perhaps using permanent magnets.
+ence, islanding of small-scale $) cannot
be detected effectively by controlling the
reactive power export, as in "EE$ or the
positive feedbac0 for power loop method.
.nother method is called the voltage
fluctuation correlated method %sing power
transistor switching high-impedance load
periodically near the voltage /ero crossing
point, it measures the voltage fluctuation
through the utility-interconnected point,
enabling evaluation of system source
impedance and detection of islanding. t
provides a very effective means of detection,
with the disadvantage of introducing a small
voltage perturbation at the /ero crossing
point. .ctive methods are more effective
and robust than the passive ones, but most
existing active schemes have the
disadvantages of high cost and degradation
of power quality to a certain extent.

To overcome the disadvantages of the
existing islanding detection methods, the
aim of this paper is to propose a new
correlation factor islanding detection method
for small-scale, typically less than 1 02,
grid-interconnected $). The proposed
method is more effective and economical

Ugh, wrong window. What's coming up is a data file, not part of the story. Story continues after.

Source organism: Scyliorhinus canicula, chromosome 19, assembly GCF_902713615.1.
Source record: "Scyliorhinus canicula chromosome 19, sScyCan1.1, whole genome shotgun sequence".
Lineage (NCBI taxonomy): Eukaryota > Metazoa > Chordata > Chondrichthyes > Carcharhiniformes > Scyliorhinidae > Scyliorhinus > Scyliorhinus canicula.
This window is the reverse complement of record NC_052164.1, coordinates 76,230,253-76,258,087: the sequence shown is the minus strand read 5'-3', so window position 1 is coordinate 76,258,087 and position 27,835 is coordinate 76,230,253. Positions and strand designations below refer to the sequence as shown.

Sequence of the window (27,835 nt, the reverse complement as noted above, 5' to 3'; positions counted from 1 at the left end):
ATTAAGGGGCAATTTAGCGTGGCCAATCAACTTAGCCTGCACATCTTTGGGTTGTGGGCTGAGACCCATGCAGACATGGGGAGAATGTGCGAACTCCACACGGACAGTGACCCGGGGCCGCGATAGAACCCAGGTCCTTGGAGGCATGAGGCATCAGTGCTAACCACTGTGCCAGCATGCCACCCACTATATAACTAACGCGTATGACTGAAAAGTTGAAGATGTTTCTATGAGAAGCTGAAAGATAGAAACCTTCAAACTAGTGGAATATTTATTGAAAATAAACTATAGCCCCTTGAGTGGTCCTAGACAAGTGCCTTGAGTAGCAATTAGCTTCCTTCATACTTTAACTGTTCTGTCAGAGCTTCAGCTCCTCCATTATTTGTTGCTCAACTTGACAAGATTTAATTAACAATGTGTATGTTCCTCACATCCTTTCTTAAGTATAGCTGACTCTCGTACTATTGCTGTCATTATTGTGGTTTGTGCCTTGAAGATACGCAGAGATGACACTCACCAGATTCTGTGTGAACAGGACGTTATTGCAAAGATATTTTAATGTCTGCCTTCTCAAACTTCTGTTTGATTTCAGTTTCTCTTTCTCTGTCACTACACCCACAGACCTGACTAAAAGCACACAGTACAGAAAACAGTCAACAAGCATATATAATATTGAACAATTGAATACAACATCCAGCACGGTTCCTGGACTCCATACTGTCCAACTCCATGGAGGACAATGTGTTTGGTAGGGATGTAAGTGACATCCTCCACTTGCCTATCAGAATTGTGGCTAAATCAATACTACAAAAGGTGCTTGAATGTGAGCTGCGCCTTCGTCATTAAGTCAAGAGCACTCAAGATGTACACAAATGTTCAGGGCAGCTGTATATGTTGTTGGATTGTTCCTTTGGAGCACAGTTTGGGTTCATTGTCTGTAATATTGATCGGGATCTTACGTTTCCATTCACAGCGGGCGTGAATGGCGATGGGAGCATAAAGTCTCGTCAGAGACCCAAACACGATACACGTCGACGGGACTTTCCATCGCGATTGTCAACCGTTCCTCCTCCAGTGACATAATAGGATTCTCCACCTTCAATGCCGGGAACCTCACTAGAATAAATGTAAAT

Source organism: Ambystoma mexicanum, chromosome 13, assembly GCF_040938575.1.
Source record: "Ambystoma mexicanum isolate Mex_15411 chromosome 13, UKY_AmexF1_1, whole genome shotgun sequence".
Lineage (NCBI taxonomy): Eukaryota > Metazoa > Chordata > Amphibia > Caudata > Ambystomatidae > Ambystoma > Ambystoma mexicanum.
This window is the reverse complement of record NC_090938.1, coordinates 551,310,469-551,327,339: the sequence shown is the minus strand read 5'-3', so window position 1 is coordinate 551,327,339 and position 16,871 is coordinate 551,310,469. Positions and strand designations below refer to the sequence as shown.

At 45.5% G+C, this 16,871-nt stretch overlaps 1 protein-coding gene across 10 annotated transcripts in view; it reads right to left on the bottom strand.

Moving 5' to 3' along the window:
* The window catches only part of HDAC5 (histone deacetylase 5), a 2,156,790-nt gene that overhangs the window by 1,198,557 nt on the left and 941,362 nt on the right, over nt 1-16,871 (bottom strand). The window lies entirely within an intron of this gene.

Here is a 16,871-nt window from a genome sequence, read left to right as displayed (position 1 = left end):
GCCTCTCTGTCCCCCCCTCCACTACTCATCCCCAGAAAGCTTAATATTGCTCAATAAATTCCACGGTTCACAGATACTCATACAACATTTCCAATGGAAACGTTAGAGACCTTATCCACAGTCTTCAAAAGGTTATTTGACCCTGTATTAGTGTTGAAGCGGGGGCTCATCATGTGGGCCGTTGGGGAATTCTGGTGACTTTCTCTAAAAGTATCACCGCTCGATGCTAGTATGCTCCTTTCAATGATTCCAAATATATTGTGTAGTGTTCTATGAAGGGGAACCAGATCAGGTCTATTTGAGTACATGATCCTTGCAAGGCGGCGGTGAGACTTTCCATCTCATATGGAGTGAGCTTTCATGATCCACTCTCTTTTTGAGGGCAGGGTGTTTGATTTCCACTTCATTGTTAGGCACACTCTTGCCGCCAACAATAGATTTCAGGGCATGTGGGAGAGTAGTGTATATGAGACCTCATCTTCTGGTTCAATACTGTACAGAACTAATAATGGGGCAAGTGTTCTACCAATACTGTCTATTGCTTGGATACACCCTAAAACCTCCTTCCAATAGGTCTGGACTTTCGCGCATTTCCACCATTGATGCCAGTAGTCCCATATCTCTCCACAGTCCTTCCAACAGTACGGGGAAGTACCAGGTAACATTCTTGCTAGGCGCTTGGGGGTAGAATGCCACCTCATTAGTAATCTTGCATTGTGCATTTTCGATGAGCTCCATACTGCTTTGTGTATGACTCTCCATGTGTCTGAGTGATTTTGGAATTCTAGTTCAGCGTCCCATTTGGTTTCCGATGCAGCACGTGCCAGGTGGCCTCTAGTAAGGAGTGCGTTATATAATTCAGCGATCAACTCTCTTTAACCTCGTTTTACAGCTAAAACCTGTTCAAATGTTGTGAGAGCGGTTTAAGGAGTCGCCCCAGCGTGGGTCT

than conventional active methods, and has
very little impact on the power quality.
2 Basic )rinciples of t%e )roposed
*et%od+
The proposed islanding detection
method is based on the feature that the
!ariation at t%e terminal !oltae of #,
%as a stron correlation (it% its !oltae
pertur&ation source (%en #, is
operatin in islandin state. #n the
contrary, the variation at the terminal
voltage of $) has a wea0 correlation with
its voltage perturbation source when $) is
operating in parallel with the grid.
Therefore, measuring the correlation
between variation at terminal voltage and its
voltage perturbation source would show
whether the $) is operating in parallel with
the grid or functioning independently of the
grid. n the proposed islanding detection
applications, a periodically switching high-
impedance load is used, so that variation of
load voltage is restricted to the level, which
would not influence the supply.